Keep in mind I am not a writer nor am I a professional play reviewer (I’m sure there’s an official name for that) but I needed to share my experience as an autism parent at a play about a young man with autism. Bare with me.
The Players By The Sea theater is an unassuming little building in Jax Beach. After 12 years living in Jacksonville I didn’t even know it was there until I had reason to find it. We’d been invited by a friend and fellow PTA member to see a play about a young man with autism for obvious reasons and of course we were excited to go.
The theater itself was fantastic. We felt like we had found a secret little community of people that truly love theater and we were instantly welcomed into that community when we walked in the door. The walls were decorated with art by local autistic people that was on sale to raise funds for autism organizations. As autism parents we were in our element and comfortable.
The lights went down in the theater and the first act began. The book-based play was indeed about a young man with autism and gave us a look into his world as he sees it. A great deal of creativity went into sharing the emotions of the actors with the audience. When the boy had a meltdown the stage lights would turn to red and we could feel the hell he was going through.
The first on-stage meltdown caught the audience of guard. It was violent and loud, a stark contrast from the quirky punchline filled performance we’d seen so far. It was familiar for Priscilla and I. The awkward feeling in the audience is one we know all too well. For the most part autism was well portrayed by the actor. I only took issue with his facial expressions. The character was borderline savant syndrome and extremely intelligent albeit extremely socially inept but not physically handicapped. The actor often made faces that would imply a lack of intelligence like something you’d see in person with mental retardation. This wasn’t a horrible misstep but worth mentioning.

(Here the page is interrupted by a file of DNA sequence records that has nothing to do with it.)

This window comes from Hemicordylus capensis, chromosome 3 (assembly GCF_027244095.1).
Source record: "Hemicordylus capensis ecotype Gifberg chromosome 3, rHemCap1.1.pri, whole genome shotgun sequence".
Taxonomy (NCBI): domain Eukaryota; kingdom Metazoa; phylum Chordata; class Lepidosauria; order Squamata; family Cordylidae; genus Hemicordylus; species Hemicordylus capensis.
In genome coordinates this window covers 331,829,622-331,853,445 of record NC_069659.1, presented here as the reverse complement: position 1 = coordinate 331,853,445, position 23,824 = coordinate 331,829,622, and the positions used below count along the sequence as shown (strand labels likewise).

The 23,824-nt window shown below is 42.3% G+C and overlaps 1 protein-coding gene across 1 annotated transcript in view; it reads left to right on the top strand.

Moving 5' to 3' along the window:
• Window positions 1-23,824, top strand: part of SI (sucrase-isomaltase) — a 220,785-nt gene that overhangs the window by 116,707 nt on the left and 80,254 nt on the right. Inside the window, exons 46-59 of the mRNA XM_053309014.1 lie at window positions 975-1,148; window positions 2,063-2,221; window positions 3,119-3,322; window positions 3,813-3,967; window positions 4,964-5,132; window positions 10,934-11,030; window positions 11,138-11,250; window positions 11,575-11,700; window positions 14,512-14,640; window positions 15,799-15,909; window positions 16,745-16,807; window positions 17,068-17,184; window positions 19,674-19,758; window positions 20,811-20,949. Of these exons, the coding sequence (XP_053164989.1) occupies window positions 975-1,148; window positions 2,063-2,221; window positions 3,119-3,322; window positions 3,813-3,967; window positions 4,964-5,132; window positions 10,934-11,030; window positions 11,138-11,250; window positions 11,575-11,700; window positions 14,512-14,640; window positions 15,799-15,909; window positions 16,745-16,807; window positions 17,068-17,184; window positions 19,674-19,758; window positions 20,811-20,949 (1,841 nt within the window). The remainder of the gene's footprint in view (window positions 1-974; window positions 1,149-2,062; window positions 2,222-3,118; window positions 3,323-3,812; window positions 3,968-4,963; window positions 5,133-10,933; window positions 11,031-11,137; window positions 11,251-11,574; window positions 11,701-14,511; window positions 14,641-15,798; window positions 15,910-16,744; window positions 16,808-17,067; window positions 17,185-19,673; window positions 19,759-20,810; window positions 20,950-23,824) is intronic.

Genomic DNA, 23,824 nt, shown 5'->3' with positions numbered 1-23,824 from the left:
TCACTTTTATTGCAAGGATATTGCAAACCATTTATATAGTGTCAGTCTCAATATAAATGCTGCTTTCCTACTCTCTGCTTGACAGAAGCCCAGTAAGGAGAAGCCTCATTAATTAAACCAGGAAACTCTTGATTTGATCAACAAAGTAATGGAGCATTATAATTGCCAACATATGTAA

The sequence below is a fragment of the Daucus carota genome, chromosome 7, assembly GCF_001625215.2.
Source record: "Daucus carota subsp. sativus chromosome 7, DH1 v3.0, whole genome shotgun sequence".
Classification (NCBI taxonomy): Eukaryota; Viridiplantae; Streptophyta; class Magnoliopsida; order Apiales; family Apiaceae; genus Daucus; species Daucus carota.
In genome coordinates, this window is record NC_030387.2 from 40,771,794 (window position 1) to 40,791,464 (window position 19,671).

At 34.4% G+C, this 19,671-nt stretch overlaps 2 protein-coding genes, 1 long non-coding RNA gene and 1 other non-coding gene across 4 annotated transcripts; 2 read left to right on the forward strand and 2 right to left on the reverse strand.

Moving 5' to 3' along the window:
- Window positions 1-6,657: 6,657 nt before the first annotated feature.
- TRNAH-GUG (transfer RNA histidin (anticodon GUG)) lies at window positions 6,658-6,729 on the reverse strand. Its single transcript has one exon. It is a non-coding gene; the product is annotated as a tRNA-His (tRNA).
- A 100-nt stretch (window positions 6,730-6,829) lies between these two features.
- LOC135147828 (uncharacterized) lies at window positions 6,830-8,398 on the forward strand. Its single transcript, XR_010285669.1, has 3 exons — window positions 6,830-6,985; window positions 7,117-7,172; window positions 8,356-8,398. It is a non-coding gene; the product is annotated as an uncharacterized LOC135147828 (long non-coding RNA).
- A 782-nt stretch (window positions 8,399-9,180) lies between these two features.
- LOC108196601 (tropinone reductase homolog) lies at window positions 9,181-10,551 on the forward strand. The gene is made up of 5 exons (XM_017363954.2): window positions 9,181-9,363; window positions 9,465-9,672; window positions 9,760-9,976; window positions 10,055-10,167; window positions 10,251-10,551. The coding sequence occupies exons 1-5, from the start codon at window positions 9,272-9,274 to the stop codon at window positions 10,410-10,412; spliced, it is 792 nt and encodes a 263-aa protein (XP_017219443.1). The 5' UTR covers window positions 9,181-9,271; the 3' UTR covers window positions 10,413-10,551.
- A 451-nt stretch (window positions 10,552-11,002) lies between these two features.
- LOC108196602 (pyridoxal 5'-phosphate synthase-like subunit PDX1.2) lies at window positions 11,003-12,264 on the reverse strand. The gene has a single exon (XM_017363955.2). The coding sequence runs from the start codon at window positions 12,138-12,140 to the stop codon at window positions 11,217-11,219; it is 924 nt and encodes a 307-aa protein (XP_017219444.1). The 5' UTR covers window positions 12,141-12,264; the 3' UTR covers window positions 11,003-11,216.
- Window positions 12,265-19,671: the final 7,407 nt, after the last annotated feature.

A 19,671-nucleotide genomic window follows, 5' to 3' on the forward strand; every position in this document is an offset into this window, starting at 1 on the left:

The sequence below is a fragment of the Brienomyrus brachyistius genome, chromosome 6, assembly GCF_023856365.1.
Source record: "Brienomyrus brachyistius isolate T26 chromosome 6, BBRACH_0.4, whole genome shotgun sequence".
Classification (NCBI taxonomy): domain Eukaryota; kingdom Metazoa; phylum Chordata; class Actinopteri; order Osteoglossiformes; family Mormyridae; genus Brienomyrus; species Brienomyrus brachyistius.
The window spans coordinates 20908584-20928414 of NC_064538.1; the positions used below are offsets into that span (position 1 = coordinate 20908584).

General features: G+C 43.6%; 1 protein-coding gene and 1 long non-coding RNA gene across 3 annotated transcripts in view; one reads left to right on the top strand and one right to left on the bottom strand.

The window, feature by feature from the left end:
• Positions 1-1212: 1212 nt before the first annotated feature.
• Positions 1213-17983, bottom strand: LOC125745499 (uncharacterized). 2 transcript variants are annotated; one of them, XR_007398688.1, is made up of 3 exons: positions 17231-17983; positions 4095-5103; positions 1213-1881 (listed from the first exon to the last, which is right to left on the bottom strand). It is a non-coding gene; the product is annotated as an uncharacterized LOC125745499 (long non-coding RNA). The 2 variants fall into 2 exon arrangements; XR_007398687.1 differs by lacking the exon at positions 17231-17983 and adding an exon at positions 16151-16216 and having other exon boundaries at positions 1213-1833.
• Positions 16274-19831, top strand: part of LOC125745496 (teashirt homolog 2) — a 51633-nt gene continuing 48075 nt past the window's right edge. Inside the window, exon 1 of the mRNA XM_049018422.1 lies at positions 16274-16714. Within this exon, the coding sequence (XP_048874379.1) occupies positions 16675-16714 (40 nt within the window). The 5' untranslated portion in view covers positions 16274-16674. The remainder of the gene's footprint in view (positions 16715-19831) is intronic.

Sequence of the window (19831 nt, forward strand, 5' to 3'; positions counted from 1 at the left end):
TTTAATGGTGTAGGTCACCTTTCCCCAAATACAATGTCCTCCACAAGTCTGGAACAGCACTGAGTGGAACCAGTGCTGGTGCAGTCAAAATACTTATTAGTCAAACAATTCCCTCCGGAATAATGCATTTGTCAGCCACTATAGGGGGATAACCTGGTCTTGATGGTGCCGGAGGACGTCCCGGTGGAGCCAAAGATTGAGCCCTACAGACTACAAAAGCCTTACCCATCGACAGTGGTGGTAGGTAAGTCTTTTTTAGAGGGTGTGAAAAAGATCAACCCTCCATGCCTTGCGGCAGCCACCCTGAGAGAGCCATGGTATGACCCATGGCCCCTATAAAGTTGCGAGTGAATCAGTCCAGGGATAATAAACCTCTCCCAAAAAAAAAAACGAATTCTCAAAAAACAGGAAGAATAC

One truly excellent portrayal was that of the parents of this young man. You could feel the stress and I grieved with them over the hardship of being an autism parent. Perhaps we connected with them so well because we have lived the life they were acting out but they did it accurately.
As I said, the play was generally lighthearted and full of small punchlines. This was where it fell off the rails for me. I don’t know if the delivery of lines was fault of the writing, the directing, the acting, or a combination of the above. Regardless, the actor fed off of the laughs from the audience and what could have been a very stoic first act was filled with chuckles and punchlines. The everyday challenges of and idiosyncrasies of autistic life was made into a joke. The main character told a story of one of his classmates who eats everything. Fun fact, the medical term for it is Pica. My daughter has Pica which is a psychological disorder that causes a person to mouth or consume inedible objects. The story continued and classmate had removed his pants and defecated on the floor then ate his own feces. The audience thought it was hilarious. Most likely because of the personal weight this particular punchline carried for me, this was the final straw.
I politely sat through the rest of the first act debating with myself whether I should take the stage at intermission before anyone could leave the tiny theater and announce my grand exit with verbal slap in the face using my best stage voice, “MY DAUGHTER HAS PUT HER OWN SHIT IN HER MOUTH, IT’S NOT FUNNY”. I decided against it. I hung my head to hide the sadness I felt from portrayal of something that’s not a joke for my family, it’s our life. I avoided making eye contact with the other 70 or so theater-goers that were having a far better time than we were.
I thanked our friend for inviting us with obvious tears in my eyes and he asked if everything was ok. I lied and said, “We have to go…you know, kids.”
Priscilla and I walked out and got in the car as the rest of the audience enjoyed their wine and ignorance at intermission.
We were sad yet empowered. We realized we had just sat in a room full of educated, progressive, liberally minded people that were relatively ignorant to autism. As advocates it confirmed that what we do is noble and necessary. As parents it confirmed that we’ve got a long ways to go making this world an aware and accepting place for our daughter.